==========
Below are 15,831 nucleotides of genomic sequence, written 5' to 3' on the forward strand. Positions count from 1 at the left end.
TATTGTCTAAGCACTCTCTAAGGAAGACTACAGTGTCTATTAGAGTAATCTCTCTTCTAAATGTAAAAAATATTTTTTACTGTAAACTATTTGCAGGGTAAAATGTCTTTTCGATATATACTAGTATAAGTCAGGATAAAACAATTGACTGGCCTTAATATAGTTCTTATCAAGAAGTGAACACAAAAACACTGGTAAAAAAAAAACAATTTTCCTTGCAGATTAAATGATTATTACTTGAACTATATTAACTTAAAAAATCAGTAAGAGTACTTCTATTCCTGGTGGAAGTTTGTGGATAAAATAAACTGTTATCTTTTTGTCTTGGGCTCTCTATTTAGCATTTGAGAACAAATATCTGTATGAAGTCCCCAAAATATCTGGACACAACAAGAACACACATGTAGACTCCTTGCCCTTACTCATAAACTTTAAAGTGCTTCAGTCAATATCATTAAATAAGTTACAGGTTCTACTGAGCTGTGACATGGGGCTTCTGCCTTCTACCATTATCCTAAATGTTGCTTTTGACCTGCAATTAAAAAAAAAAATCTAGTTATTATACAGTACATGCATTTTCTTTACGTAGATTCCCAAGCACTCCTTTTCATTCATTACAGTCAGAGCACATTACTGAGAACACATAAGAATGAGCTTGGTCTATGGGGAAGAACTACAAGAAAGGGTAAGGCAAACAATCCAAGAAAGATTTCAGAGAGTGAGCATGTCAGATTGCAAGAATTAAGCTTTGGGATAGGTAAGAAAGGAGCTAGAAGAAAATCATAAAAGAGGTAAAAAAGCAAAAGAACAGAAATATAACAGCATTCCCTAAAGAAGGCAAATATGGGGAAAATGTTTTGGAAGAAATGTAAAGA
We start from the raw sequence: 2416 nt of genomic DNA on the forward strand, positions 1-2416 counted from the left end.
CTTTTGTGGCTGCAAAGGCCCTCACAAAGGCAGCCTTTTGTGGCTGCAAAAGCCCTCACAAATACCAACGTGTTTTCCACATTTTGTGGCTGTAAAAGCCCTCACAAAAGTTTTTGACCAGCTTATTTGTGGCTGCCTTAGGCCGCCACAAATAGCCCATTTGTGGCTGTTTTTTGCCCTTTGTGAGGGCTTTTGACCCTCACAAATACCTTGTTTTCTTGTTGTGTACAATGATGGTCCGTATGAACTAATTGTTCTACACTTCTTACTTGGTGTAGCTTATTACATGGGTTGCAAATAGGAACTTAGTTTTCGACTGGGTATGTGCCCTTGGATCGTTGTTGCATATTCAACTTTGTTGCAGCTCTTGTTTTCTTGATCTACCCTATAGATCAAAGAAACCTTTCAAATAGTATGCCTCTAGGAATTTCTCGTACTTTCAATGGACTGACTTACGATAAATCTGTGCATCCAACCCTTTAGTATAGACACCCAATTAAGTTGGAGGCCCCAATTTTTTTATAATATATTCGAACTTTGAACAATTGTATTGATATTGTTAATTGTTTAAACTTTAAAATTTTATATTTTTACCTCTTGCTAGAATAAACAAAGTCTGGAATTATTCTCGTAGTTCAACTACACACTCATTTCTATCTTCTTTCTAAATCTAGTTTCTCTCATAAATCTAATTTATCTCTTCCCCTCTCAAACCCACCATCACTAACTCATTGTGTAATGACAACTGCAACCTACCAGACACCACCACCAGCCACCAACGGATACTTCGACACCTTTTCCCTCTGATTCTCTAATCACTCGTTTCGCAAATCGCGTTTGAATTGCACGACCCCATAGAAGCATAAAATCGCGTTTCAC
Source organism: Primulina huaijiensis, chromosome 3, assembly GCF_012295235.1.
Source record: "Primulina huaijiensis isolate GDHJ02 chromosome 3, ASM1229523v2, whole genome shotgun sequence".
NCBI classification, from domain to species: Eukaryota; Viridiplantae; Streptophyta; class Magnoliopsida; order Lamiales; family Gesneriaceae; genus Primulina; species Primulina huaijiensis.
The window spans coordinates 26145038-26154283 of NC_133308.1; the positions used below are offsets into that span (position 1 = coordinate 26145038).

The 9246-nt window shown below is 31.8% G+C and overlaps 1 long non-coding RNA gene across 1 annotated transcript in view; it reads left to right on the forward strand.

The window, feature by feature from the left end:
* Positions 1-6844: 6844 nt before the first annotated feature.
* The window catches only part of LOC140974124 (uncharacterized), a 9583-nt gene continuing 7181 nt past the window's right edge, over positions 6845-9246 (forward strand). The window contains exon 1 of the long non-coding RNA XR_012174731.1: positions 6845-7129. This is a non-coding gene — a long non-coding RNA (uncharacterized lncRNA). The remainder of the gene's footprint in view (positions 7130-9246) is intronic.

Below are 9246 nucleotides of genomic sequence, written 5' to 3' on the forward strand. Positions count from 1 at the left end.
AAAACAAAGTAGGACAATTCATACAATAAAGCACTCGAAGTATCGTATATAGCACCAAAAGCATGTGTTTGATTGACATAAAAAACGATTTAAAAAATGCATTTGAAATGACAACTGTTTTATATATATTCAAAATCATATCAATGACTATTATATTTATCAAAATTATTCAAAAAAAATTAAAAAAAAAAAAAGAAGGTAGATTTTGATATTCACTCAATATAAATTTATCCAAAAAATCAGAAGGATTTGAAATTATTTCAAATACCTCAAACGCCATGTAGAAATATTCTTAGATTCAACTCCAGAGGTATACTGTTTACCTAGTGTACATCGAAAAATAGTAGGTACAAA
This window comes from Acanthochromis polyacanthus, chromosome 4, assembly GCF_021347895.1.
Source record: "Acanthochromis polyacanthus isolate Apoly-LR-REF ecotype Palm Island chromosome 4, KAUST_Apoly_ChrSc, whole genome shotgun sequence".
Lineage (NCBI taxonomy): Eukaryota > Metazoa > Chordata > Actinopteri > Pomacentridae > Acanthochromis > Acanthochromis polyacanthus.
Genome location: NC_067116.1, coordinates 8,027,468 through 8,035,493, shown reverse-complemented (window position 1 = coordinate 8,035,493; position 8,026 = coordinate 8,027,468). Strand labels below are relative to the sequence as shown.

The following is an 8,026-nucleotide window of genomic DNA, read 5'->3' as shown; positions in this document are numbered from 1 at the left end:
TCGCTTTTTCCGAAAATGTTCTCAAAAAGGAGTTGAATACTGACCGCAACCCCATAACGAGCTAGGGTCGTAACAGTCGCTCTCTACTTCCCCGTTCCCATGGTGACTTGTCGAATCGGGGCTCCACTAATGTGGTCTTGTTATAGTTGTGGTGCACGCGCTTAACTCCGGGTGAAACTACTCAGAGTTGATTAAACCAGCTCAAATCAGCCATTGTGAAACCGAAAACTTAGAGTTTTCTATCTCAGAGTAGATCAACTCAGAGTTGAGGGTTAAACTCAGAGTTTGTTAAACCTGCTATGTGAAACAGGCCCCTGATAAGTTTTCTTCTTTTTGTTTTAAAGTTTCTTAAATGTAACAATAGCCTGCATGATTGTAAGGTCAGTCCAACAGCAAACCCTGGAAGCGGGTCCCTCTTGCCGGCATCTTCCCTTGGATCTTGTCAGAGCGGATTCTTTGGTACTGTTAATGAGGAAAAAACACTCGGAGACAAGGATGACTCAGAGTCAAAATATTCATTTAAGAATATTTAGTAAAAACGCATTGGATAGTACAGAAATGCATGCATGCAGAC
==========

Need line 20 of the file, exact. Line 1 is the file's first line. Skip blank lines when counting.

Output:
TCGCTTTTTCCGAAAATGTTCTCAAAAAGGAGTTGAATACTGACCGCAACCCCATAACGAGCTAGGGTCGTAACAGTCGCTCTCTACTTCCCCGTTCCCATGGTGACTTGTCGAATCGGGGCTCCACTAATGTGGTCTTGTTATAGTTGTGGTGCACGCGCTTAACTCCGGGTGAAACTACTCAGAGTTGATTAAACCAGCTCAAATCAGCCATTGTGAAACCGAAAACTTAGAGTTTTCTATCTCAGAGTAGATCAACTCAGAGTTGAGGGTTAAACTCAGAGTTTGTTAAACCTGCTATGTGAAACAGGCCCCTGATAAGTTTTCTTCTTTTTGTTTTAAAGTTTCTTAAATGTAACAATAGCCTGCATGATTGTAAGGTCAGTCCAACAGCAAACCCTGGAAGCGGGTCCCTCTTGCCGGCATCTTCCCTTGGATCTTGTCAGAGCGGATTCTTTGGTACTGTTAATGAGGAAAAAACACTCGGAGACAAGGATGACTCAGAGTCAAAATATTCATTTAAGAATATTTAGTAAAAACGCATTGGATAGTACAGAAATGCATGCATGCAGAC